Hedge Funds are private investment agreements which are largely unregulated. They are actively managed funds that use many powerful management techniques; they aggressively pursue high revenue transactions. Hedge fund managers are among the highest earners in the investment field. A significant number have experienced earnings above $3 billion per year. Pay for hedge fund managers includes a basic fee of two to four percent of asset value, and they receive a performance-based bonus. Because there are significant risks associated with hedge fund investing, participants in hedge funds must be accredited. Hedge funds can operate in particular sectors such as health or insurance. They can focus on a narrow range of investments such as high growth stocks.
Recovering from the Crash
Before the crash in 2008, world-wide surveys of hedge fund assets estimated a total of $2.697 Trillion, and this was considered an all-time high investment level. In 2014, hedge funds completed the journey towards regaining market shares and established new highs. According to estimates from HedgeFund Intelligence, hedge funds have exceeded the 2008 records. With assets estimated at $2.869 Trillion, hedge funds have established new highs. The name hedge funds originally described the practice of hedging investment risks by taking cautious steps aimed at balancing events and economic shifts. Today investors seek out hedge funds for the opposite traits; they actively pursue risk-filled challenges to make outstanding profits and superior returns when compared to the overall investment market.
Surveying the Field
Based upon surveys of Americas-based firms, some data and patterns emerge. In 2014, some reports estimate that there are approximately 300 firms managing hedge fund strategies with assets in excess of $1 billion. The estimated total of assets under hedge fund management in 2014 is nearly $1.75 Trillion. The trends are all positive relative to 2013 estimates, and there are more active hedge funds and assets under management.
The Top Five Hedge Funds
The top fund in the Americas in terms of size is Bridgewater Associates with hedge fund assets of 93.7 Billion and a 12-month growth rate of approximately 14.5 percent. The second ranking firm is J.P. Morgan Asset Management holding some $64 Billion and boasting a 12-month growth trend of nearly 24 percent. Third is Och-Ziff Capital Management with assets of $45 Billion and a 34 percent 12-month growth rate. BlackRock is fourth showing $34 Billion under hedge fund management and a twelve-month growth rate of 19 percent. Fifth is AQR Capital Management with 31.6 Billion under hedge fund management and a 12-month growth rate of 30.58%. Assessing the top hedge funds is not an easy task since the essence of the business is private, and not reported beyond the scope of investor information and offering memoranda. The best data comes in the form of practiced estimates from well-qualified observers that pour over the visible signs of hedge find activity.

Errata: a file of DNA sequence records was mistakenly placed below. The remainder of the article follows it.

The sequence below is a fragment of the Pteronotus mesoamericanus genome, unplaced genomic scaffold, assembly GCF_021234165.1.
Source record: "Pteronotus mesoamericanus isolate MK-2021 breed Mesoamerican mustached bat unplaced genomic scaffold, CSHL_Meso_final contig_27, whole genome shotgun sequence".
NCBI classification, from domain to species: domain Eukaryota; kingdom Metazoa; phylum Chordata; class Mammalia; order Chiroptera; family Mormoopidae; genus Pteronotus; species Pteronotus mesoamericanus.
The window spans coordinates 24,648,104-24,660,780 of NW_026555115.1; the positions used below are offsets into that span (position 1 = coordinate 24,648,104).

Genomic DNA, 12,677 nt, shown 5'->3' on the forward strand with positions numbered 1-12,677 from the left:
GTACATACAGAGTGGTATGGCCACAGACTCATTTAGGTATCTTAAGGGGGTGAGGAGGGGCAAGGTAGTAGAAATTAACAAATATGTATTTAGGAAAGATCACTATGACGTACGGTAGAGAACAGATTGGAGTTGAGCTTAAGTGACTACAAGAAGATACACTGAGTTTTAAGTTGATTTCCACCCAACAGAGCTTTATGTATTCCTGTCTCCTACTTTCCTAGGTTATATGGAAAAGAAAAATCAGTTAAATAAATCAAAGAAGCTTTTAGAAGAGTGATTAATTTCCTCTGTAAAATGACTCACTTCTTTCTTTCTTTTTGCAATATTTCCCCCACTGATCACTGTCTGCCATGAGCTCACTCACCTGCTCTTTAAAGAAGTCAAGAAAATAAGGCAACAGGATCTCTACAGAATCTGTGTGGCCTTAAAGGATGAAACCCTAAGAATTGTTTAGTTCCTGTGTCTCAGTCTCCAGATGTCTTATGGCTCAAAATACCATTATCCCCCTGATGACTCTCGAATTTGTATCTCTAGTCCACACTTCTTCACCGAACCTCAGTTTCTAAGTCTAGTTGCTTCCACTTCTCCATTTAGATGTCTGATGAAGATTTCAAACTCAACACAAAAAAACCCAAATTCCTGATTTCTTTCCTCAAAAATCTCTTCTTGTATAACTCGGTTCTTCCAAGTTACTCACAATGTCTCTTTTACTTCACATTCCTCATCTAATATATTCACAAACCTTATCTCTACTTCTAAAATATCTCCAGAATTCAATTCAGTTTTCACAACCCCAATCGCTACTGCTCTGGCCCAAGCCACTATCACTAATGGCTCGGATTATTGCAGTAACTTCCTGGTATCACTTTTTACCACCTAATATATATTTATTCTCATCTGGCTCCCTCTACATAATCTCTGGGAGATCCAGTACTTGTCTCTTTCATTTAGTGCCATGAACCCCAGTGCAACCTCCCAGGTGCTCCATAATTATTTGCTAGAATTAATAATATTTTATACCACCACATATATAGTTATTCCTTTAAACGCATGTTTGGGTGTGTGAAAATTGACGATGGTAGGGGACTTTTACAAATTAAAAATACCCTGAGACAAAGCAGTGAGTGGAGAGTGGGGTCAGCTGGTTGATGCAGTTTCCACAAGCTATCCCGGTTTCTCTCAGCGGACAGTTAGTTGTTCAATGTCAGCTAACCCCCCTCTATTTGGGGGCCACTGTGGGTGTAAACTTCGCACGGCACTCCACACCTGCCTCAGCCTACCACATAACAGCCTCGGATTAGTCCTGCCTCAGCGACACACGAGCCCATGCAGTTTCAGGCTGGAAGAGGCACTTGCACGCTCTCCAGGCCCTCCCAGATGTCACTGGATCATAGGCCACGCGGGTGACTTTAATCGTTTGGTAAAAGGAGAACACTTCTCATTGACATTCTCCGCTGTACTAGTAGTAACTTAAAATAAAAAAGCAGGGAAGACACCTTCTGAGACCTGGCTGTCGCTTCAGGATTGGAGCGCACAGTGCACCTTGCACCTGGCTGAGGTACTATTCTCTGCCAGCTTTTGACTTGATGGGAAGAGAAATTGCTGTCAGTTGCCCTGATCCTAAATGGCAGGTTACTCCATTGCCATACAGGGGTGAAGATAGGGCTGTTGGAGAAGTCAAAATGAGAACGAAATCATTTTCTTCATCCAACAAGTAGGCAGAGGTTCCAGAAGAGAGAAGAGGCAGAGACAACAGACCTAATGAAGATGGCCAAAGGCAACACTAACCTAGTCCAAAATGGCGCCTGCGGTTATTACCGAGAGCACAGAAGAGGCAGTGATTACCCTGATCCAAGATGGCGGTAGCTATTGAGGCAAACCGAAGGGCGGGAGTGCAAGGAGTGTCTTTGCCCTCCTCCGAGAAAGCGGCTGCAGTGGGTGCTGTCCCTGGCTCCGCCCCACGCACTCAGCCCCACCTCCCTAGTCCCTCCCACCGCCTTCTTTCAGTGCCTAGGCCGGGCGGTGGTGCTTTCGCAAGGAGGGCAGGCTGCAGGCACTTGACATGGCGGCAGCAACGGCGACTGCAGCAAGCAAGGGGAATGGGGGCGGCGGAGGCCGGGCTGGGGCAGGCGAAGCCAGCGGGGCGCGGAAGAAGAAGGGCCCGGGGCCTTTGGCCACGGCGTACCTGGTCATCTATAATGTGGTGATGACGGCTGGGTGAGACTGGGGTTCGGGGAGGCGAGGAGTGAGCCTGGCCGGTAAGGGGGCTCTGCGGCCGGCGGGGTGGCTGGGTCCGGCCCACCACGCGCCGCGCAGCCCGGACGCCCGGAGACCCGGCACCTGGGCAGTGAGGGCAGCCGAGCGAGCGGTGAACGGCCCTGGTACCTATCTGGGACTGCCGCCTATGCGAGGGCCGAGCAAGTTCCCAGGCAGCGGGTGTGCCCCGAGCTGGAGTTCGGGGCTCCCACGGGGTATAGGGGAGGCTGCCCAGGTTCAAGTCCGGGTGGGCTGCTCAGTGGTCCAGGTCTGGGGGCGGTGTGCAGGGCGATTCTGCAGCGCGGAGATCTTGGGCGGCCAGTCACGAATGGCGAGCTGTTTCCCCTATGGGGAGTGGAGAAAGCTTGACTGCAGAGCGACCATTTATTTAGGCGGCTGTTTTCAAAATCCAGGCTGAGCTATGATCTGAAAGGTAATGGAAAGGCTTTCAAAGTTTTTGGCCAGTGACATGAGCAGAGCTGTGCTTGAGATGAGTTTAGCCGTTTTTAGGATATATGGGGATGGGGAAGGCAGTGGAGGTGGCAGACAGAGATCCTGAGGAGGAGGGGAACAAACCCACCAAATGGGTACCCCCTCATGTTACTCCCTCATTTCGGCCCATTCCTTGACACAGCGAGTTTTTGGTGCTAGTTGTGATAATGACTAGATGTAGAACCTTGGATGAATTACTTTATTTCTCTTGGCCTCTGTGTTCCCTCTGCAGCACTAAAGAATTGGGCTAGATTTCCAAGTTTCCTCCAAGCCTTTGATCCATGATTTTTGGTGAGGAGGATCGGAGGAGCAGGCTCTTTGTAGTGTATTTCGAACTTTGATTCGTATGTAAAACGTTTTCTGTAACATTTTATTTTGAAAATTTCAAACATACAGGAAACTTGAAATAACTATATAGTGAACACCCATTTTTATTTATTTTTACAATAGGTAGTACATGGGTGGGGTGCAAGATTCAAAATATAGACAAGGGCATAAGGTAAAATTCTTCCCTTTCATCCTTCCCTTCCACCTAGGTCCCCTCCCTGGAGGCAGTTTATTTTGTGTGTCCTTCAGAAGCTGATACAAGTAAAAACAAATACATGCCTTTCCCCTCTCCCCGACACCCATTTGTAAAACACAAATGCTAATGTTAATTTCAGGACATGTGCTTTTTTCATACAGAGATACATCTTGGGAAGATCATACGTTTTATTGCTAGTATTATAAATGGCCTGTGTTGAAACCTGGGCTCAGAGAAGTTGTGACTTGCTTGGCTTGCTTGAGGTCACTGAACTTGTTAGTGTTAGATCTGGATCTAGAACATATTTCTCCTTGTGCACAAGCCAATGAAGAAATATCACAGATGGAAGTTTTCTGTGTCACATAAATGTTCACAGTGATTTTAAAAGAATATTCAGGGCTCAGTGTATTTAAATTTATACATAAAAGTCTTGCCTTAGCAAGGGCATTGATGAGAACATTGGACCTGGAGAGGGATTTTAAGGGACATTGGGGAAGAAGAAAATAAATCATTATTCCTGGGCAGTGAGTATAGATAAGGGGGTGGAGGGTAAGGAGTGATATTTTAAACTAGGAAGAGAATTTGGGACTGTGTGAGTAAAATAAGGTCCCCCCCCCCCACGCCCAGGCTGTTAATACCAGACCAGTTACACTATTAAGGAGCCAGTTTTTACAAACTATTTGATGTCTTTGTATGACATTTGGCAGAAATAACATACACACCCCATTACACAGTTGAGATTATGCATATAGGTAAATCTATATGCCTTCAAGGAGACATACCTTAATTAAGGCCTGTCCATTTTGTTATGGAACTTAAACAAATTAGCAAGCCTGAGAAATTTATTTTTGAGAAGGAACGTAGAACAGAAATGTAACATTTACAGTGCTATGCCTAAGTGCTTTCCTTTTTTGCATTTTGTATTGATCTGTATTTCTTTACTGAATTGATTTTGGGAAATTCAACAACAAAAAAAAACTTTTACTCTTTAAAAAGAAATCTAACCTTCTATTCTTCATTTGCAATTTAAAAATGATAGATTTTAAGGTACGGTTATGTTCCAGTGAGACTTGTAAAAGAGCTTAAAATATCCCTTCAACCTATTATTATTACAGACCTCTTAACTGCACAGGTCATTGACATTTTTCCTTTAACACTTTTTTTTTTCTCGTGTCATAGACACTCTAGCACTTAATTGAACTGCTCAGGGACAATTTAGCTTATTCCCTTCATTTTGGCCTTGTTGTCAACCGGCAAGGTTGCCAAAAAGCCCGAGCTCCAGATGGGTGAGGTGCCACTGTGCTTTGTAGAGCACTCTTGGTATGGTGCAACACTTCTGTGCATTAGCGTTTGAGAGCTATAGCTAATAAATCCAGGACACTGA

Hedge funds are not available at retail. Securities rules do not permit marketing them to the general public. Investors must make a large initial investment, and they must commit to leaving the investment in the fund for a substantial amount of time. To qualify, investors must be high net worth individuals and experienced investors. Similarly, institutional investors must have substantial assets and have independent investment advice.
At various times, institutional investors have moved substantial amounts into hedge funds. These have included membership organizations such as labor unions, public employee pension funds, and professional associations. Recently CalPERS, the California public employee retirement system withdrew $4 billion from hedge fund participation. Notable for the size of the withdrawal, the issue was not over performance, but rather about diversification. The pension fund retained its activists hedge fund managers.